Saturday, January 9, 2016 in New York


For those of you who are in New York to attend the AALS Annual Meeting, the ADR Section, along with the Law and Mental Disability Section will have a panel discussion on “The Modern Problem-Solving Court Movement: Taking Stock After 25 Years.”  The panel is from 9am-noon on Saturday, January 9 in the Riverside Ballroom of the Sheraton Times Square.  We have a great group of speakers and I will have the pleasure of moderating the session.  The full description and list of speakers is:

Drug courts, mental health courts, veterans courts, and other problem solving courts have grown quickly around the United States since the first drug court began in Dade County, Florida, in 1989. These courts are premised on the idea that the criminal justice system should address the problems that cause criminal behavior such as drug addiction and mental illness and that by doing so recidivism will decrease. Critics complain that the growth of these courts may prevent more serious discussions about the role of the criminal justice system in, for example, drug addiction. In an era of mass incarceration, problem solving courts have been heralded as a way to decrease prison populations by using non-incarceration alternatives. Proponents also point to the lower cost of non-incarceration alternatives. Critics question whether problem solving courts can have such a far-reaching impact as these types of courts require more resources and regularly suffer from waitlists and the inability to accept all those who might qualify. In addition, many of these courts are structured so that participants must plead guilty to the underlying offense before being accepted. This means that they are not saved the serious collateral consequences of a criminal conviction.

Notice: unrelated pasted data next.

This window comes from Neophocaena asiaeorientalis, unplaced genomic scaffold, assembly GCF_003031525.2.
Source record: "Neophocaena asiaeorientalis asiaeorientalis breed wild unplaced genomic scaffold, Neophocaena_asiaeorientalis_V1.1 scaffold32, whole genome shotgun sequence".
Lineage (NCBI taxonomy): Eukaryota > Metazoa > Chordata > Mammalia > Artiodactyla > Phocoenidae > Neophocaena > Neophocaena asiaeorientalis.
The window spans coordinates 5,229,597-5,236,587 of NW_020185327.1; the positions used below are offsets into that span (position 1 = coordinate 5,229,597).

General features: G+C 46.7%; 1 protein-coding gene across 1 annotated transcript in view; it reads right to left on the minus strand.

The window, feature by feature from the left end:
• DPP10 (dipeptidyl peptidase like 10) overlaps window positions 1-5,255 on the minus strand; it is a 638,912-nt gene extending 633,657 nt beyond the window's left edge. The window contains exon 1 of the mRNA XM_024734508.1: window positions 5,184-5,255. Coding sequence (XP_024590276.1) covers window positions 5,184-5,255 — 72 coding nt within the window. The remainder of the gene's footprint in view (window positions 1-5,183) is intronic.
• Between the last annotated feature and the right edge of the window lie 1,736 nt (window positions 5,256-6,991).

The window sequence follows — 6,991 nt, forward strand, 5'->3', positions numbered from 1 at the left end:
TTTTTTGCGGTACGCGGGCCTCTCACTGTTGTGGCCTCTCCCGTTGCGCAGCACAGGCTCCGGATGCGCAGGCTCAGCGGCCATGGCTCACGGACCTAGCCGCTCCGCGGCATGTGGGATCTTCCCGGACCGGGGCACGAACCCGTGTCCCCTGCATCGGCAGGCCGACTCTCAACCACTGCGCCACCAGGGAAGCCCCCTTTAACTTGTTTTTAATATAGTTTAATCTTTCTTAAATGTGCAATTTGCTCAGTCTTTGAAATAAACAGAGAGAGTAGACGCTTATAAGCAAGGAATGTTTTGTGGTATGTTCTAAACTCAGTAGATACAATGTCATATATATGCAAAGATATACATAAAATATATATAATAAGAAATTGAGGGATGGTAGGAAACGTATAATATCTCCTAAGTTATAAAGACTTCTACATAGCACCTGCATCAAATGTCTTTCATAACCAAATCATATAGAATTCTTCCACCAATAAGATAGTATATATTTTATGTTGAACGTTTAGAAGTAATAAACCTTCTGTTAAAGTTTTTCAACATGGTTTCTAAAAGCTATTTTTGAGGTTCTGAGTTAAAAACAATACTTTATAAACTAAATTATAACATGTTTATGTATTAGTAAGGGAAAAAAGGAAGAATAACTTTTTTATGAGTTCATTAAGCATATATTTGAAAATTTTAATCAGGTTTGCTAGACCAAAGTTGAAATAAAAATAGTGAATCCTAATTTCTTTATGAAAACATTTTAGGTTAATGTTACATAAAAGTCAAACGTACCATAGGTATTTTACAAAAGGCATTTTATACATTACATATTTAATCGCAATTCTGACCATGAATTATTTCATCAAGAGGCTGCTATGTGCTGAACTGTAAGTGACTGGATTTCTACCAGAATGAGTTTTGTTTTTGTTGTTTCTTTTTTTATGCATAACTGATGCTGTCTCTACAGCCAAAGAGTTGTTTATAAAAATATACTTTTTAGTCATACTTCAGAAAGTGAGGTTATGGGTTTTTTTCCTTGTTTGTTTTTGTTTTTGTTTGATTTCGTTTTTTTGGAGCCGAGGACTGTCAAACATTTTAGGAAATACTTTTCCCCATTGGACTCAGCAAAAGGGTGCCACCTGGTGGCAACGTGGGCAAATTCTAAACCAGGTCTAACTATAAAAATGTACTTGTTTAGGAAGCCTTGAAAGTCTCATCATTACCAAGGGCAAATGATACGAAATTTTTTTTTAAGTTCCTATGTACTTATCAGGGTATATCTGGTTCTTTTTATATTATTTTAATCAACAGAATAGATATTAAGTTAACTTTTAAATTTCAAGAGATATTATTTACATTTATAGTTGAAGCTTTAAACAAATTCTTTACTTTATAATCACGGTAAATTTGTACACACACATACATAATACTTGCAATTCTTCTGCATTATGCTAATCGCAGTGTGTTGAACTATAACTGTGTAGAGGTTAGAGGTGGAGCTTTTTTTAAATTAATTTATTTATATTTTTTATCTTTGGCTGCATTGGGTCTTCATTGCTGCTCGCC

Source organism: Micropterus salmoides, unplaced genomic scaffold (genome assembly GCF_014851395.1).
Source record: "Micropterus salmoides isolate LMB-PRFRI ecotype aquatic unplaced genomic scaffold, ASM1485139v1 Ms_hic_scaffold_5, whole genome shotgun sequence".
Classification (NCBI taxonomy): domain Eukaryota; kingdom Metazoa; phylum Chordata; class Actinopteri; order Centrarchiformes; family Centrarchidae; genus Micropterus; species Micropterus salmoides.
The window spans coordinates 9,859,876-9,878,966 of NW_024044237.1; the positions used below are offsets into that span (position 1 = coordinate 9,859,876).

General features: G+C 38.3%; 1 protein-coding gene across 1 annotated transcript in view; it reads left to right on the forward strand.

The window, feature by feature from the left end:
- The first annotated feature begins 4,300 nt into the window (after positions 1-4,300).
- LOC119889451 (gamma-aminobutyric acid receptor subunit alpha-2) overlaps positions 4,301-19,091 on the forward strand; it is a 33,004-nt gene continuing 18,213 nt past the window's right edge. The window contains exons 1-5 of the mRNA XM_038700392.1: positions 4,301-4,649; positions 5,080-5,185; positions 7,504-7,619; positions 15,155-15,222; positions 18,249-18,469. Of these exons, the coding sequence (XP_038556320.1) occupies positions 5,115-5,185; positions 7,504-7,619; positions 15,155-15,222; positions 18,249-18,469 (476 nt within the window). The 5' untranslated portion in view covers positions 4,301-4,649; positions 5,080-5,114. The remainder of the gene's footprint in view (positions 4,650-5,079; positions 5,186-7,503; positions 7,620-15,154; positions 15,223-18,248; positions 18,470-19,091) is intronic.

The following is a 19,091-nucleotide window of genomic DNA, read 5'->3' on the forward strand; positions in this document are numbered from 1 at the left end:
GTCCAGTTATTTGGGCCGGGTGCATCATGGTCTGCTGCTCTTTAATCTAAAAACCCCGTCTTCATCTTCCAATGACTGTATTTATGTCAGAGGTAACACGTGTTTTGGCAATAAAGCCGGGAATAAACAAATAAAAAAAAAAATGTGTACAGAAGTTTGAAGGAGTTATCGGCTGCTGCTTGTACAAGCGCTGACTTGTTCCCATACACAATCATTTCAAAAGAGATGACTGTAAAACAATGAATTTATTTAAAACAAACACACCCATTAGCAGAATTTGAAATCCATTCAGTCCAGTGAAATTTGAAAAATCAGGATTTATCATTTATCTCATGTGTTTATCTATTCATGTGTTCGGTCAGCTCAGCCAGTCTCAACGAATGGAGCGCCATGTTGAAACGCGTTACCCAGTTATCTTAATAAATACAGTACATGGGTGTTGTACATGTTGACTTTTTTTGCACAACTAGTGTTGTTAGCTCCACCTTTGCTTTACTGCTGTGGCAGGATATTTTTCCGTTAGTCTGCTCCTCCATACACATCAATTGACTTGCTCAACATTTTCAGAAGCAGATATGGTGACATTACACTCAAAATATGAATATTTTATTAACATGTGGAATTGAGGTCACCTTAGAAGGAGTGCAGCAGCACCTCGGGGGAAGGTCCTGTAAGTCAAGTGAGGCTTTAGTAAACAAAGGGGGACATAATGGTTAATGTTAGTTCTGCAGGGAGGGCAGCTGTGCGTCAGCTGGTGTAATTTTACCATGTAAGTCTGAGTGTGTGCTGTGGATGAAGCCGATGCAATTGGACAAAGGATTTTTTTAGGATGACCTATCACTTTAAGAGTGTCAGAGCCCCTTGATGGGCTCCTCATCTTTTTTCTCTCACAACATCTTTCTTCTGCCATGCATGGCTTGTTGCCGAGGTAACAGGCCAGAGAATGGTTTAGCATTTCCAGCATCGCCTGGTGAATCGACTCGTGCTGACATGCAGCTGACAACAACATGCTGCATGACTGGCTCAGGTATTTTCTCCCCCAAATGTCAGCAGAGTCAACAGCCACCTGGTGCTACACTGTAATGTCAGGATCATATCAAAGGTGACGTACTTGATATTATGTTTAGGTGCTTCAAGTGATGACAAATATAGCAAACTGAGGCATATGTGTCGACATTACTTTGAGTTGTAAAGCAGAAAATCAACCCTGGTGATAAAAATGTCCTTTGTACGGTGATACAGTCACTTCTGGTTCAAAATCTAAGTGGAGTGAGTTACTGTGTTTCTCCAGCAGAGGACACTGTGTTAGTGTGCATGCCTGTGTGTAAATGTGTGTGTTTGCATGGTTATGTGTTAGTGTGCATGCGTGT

This panel would discuss the theory behind problem solving courts, the growth of these courts, the public policy goals served by problem solving courts, and the concern of critics.


Richard Boldt, Professor of Law,
University of Maryland, Francis King Carey School of Law

Erin Collins, Acting Assistant Professor of Lawyering
New York University Law School

Carol Fisler
Director of Mental Health Court and Alternative to Detention Programs
Center for Court Innovation

Jamila Jefferson-Jones, Associate Professor of Law
University of Missouri – Kansas City School of Law

E. Lea Johnston, Associate Professor of Law
University of Florida, Levin College of Law

Mae C. Quinn, Professor of Law; Director; Juvenile Law and Justice Clinic
Washington University School of Law

Jane Spinak, Edward Ross Aranow Clinical Professor of Law
Columbia Law School


Cynthia Alkon, Associate Professor of Law
Texas A&M University School of Law


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Cynthia Alkon
Cynthia Alkon is an Associate Professor of Law at Texas A&M University School of Law. Prior to joining academia, she was a criminal defense lawyer and worked in rule of law development in Eastern Europe and Central Asia focusing on criminal justice reform issues. She is a contributor of ADR Prof Blog.

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